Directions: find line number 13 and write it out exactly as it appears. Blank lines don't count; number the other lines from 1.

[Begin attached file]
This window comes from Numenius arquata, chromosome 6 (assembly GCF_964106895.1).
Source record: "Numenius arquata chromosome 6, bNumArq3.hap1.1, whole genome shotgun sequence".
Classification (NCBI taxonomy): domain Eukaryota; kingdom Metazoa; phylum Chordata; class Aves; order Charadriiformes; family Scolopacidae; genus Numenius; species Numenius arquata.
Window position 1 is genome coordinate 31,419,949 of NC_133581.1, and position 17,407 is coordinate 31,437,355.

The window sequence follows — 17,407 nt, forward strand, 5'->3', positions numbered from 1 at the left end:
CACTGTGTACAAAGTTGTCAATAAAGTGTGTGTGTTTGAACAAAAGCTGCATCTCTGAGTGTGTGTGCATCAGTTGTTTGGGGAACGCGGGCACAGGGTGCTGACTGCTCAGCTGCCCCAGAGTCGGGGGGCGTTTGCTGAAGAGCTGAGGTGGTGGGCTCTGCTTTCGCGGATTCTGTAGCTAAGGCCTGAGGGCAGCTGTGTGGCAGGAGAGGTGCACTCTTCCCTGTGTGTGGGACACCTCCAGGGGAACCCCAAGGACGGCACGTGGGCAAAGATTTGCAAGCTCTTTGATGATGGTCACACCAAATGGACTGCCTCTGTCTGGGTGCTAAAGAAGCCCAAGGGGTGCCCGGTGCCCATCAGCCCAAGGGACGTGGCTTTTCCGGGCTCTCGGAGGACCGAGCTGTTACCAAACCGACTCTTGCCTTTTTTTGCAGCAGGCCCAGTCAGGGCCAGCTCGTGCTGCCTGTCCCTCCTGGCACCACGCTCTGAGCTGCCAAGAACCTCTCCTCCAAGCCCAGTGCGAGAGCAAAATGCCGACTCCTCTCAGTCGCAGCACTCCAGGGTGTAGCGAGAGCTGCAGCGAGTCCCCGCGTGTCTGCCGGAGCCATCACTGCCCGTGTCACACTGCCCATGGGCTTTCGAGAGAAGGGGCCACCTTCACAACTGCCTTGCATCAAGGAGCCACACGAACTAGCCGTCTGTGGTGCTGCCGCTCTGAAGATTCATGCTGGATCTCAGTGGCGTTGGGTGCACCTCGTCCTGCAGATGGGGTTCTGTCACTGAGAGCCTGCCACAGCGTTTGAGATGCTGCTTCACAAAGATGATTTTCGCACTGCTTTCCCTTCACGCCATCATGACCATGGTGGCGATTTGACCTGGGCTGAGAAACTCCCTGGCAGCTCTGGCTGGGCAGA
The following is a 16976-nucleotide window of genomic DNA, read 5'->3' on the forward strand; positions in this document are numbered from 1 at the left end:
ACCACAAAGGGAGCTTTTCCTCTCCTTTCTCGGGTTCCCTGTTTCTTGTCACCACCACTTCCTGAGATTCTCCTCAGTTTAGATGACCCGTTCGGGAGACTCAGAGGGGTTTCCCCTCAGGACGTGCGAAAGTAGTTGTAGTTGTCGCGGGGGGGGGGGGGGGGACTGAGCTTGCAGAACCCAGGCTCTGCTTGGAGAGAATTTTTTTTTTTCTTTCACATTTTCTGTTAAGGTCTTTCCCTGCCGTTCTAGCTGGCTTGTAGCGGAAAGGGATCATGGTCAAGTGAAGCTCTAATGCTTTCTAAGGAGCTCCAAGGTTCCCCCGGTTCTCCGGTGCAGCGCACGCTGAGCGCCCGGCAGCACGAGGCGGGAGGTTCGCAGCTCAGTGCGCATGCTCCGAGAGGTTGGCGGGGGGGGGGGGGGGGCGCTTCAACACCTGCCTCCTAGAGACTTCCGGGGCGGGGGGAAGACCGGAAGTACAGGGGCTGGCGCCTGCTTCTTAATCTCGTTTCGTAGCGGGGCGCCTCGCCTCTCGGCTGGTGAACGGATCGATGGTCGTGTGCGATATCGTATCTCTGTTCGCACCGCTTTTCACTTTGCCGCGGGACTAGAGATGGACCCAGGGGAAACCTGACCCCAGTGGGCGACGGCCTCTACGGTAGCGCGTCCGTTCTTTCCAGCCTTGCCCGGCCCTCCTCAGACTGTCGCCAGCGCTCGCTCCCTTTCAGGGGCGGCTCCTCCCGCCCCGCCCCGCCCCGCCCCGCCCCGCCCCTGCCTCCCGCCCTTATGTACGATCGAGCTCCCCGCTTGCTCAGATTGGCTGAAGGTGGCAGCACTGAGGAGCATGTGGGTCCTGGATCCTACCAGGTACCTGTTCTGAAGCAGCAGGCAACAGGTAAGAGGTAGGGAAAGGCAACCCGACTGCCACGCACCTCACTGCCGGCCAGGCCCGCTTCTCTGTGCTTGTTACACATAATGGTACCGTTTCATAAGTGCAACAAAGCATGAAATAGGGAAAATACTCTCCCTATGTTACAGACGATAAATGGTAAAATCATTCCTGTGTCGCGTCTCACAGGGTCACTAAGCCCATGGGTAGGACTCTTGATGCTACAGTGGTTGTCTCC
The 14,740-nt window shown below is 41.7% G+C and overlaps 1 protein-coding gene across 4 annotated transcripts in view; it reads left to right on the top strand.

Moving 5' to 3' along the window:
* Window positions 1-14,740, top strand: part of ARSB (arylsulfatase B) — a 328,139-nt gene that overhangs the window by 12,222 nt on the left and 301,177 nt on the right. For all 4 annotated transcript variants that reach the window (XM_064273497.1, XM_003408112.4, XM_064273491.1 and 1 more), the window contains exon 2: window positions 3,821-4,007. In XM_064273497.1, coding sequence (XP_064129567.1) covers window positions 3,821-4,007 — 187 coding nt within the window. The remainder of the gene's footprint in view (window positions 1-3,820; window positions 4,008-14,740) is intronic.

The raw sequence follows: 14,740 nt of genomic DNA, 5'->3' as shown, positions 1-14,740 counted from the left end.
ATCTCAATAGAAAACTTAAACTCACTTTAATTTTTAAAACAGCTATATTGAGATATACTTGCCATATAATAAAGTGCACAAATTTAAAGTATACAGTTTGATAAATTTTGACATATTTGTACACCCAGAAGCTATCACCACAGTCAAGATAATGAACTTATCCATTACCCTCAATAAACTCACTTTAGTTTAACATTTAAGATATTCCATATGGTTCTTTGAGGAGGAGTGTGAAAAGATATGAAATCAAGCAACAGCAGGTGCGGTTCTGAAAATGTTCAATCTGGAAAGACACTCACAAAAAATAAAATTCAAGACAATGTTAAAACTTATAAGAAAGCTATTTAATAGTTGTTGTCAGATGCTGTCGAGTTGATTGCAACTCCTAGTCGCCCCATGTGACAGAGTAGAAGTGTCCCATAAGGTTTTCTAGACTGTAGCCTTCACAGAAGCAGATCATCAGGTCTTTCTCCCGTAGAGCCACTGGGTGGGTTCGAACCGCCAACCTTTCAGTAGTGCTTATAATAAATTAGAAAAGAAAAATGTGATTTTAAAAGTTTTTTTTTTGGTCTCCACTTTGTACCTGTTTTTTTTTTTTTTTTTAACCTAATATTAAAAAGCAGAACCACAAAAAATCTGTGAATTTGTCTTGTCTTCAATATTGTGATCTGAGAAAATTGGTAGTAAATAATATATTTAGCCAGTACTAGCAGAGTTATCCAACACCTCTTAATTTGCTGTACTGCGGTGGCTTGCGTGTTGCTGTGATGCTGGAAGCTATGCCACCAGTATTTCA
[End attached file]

ATCTCAATAGAAAACTTAAACTCACTTTAATTTTTAAAACAGCTATATTGAGATATACTTGCCATATAATAAAGTGCACAAATTTAAAGTATACAGTTTGATAAATTTTGACATATTTGTACACCCAGAAGCTATCACCACAGTCAAGATAATGAACTTATCCATTACCCTCAATAAACTCACTTTAGTTTAACATTTAAGATATTCCATATGGTTCTTTGAGGAGGAGTGTGAAAAGATATGAAATCAAGCAACAGCAGGTGCGGTTCTGAAAATGTTCAATCTGGAAAGACACTCACAAAAAATAAAATTCAAGACAATGTTAAAACTTATAAGAAAGCTATTTAATAGTTGTTGTCAGATGCTGTCGAGTTGATTGCAACTCCTAGTCGCCCCATGTGACAGAGTAGAAGTGTCCCATAAGGTTTTCTAGACTGTAGCCTTCACAGAAGCAGATCATCAGGTCTTTCTCCCGTAGAGCCACTGGGTGGGTTCGAACCGCCAACCTTTCAGTAGTGCTTATAATAAATTAGAAAAGAAAAATGTGATTTTAAAAGTTTTTTTTTTGGTCTCCACTTTGTACCTGTTTTTTTTTTTTTTTTTAACCTAATATTAAAAAGCAGAACCACAAAAAATCTGTGAATTTGTCTTGTCTTCAATATTGTGATCTGAGAAAATTGGTAGTAAATAATATATTTAGCCAGTACTAGCAGAGTTATCCAACACCTCTTAATTTGCTGTACTGCGGTGGCTTGCGTGTTGCTGTGATGCTGGAAGCTATGCCACCAGTATTTCA